However, I have had more rich conversations about Christ and faith lately than I did while working in my church office. I have gained the respect of those I work with in the arts community and poverty-reduction circles, which can be an enormous feat for one who calls herself a Christian. My home has become a place of rest and healing for the broken in my community, and my sons believe that serving the poor is something everyone does.
The concept I have wrestled with the most is, how do I fit into the traditional church? People like me can freak the church out, because the people I want to hang out with are the ones some churches don’t know what to do with! Outcasts, narcissists, gay people, thrill seekers, mockers. Urban missionaries like me engage in arts and culture, a world the church has lost touch with. I engage through dance instruction and producing shows based on social-justice issues. I like what my friend Greg Denie from Legacy One says: “We’re called to be on the cutting edge of culture.”
In this part of the world, 70 to 80 percent of society isn’t flocking to the church. Now more than ever, it’s time to create a movement of missionaries who will flock to them. People are spiritually hungry but want nothing to do with church. The conversations I have had with non-believers have shown me that they are very much open to the message of Jesus but are weary of the church. I have been surprised at how easy it has been to build relationships and share my faith based on a respect and love for them as individuals. Those of us who are doing this are finding that the harvest truly is plentiful.
Connie Jakab is the author of the book Culture Rebel. Connie is passionate about rebelling against status-quo living and encouraging others to branch out. Connie drives her passion outward into the arms of those wanting something more radical and meaningful in life. She can be found on twitter @ConnieJakab. Connie is honored to be part of the Redbud Writers Guild.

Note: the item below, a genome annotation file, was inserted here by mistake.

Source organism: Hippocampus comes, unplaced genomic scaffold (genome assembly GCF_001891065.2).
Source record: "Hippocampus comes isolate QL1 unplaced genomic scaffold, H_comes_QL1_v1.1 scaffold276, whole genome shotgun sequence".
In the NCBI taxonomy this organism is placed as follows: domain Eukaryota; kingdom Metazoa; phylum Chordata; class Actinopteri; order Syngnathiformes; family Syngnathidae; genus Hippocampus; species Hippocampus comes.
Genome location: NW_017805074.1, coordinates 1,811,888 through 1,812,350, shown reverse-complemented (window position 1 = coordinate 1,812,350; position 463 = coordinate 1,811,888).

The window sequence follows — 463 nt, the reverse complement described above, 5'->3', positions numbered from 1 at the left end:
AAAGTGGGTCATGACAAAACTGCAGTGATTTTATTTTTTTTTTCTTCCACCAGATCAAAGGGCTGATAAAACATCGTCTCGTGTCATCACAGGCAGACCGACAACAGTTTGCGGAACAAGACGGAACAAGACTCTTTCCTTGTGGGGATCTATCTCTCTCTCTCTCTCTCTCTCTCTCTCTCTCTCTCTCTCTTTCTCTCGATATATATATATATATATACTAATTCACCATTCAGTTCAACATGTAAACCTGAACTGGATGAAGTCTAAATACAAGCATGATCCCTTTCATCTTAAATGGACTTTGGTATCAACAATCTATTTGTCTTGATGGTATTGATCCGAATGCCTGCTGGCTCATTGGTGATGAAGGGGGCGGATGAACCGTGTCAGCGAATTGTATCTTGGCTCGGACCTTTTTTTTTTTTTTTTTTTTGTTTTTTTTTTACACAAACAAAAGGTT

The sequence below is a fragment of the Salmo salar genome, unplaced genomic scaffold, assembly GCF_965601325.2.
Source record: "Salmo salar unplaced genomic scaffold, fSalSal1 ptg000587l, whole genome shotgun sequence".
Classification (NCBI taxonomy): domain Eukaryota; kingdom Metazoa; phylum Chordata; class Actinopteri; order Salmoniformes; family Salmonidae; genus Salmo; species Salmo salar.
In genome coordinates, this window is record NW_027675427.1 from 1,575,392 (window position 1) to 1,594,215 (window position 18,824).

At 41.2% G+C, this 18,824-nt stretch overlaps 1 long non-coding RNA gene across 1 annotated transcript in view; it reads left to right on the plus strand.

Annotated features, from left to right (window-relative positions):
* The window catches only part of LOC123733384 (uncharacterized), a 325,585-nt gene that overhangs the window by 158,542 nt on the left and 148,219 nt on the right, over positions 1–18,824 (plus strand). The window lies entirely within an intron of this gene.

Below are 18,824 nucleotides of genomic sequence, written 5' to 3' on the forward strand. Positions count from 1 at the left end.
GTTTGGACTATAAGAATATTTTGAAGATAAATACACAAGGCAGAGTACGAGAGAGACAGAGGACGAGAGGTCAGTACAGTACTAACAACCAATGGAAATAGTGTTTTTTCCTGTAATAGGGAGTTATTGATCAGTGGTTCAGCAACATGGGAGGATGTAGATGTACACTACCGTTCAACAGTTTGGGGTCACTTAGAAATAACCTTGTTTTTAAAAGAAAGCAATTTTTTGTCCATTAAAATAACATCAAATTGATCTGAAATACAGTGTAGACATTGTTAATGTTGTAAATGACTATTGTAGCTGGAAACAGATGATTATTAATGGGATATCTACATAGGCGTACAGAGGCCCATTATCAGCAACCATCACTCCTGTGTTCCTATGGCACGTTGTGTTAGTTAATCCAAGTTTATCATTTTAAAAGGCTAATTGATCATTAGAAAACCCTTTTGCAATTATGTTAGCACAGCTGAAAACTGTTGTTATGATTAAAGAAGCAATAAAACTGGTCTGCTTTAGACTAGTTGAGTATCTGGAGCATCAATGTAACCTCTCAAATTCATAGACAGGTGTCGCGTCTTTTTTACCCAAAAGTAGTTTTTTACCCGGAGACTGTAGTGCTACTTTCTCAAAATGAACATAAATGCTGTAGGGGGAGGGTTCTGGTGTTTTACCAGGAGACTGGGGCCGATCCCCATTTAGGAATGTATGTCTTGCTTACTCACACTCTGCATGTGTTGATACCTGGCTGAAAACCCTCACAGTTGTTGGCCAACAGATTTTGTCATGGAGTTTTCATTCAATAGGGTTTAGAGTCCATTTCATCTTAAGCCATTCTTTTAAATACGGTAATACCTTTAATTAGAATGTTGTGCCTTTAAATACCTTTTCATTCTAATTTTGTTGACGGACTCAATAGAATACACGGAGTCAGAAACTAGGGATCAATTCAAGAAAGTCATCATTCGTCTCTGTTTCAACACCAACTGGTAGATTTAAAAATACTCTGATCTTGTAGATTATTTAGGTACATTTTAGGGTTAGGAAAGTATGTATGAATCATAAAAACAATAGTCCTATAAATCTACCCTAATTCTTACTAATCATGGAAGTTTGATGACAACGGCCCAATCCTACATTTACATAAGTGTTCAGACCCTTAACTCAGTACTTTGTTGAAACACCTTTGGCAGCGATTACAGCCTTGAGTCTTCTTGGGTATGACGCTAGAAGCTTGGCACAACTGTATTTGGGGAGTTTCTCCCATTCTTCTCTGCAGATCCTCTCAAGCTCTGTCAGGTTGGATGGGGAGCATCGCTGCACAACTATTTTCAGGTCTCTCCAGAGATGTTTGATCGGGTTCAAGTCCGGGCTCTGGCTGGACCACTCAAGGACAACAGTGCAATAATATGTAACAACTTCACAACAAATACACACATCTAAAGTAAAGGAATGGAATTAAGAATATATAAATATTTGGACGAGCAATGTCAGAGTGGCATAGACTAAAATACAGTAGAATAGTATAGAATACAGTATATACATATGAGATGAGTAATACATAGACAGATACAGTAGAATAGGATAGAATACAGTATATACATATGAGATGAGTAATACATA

How I found my voice and answered God’s call to preach
We have embarked into the 21st century. We have witnessed amazing discoveries in science, medicine, and technology. Despite all the advancements, some churches still permeate with prohibition of women in spoken ministry.
Maturing in biblical knowledge, it baffles me how the church ever got blindsided by the “let your women keep silent” philosophy. God has always achieved miracles, deliverances, and healings through women. Who sent the memo that women were to be “muzzled”? From Sarah in the Old Testament to Phoebe in the New Testament, God used these women and many others to change the course of history. Having read the Bible from cover to cover countless times, I have never seen women forbidden to be used by God. Contrary to popular belief, it was and is the tradition of men that have eloquently crafted the muzzle made for women.
Despite what you may feel about a woman’s proper place in the church, I would like to share my story with you.
Where It All Began
Although my parents were both Christians, their worship styles ranged from conservative to charismatic. My parents divorced when I was five, and I lived with my mother. I was privileged to experience God through good old church hymn singing and energetic, exhausting worship. Our church was charismatic, possessed dictatorial leadership theories, and was very legalistic. Needless to say, wearing pants, make-up, and jewelry was unacceptable. Despite the legalism, I served the Lord and the church faithfully.
Then It Happened